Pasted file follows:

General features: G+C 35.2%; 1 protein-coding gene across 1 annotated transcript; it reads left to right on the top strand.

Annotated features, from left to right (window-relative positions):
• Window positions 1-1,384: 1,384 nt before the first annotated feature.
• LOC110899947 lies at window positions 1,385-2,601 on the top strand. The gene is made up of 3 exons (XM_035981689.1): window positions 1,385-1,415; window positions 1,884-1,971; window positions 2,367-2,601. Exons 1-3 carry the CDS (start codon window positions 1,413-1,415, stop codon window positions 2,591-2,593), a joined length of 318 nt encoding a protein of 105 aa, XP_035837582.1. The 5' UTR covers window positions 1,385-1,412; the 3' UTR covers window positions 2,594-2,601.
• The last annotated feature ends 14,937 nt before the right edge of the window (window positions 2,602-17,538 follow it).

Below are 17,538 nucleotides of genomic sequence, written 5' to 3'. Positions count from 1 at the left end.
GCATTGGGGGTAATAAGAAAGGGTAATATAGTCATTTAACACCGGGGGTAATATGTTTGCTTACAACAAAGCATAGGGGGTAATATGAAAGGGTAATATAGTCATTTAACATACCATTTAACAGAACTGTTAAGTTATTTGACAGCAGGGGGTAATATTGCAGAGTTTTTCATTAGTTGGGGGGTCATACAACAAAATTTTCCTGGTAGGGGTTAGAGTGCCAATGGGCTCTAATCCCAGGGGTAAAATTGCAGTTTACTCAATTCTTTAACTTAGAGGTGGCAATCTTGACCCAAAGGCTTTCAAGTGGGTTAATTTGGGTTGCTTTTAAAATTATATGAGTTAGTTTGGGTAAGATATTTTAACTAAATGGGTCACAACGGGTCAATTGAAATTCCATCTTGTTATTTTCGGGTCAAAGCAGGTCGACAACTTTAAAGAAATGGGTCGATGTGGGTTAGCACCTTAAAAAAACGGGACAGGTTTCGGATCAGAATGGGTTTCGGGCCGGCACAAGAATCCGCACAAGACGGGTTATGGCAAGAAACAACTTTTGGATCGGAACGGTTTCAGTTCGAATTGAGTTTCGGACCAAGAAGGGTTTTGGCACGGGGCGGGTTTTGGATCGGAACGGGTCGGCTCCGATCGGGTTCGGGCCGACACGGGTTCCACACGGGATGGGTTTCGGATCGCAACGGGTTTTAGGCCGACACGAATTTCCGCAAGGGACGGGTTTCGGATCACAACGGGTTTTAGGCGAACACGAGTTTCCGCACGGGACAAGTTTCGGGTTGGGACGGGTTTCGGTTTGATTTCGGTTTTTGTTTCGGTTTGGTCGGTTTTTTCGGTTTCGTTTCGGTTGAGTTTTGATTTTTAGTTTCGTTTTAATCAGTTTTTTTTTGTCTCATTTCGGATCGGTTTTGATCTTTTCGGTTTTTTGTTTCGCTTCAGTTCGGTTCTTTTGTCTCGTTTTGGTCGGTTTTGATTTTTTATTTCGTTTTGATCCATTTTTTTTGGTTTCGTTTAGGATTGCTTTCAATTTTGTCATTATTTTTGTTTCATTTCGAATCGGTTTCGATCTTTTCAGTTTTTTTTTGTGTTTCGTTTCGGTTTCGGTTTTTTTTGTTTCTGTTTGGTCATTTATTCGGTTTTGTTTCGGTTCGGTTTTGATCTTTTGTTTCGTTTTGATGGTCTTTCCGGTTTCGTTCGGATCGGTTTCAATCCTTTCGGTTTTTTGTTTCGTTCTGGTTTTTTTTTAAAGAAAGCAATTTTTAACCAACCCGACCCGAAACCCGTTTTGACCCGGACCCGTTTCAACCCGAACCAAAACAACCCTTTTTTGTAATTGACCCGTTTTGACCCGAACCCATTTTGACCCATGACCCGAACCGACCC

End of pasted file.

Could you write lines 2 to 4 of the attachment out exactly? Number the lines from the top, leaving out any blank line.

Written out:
Annotated features, from left to right (window-relative positions):
• Window positions 1-1,384: 1,384 nt before the first annotated feature.
• LOC110899947 lies at window positions 1,385-2,601 on the top strand. The gene is made up of 3 exons (XM_035981689.1): window positions 1,385-1,415; window positions 1,884-1,971; window positions 2,367-2,601. Exons 1-3 carry the CDS (start codon window positions 1,413-1,415, stop codon window positions 2,591-2,593), a joined length of 318 nt encoding a protein of 105 aa, XP_035837582.1. The 5' UTR covers window positions 1,385-1,412; the 3' UTR covers window positions 2,594-2,601.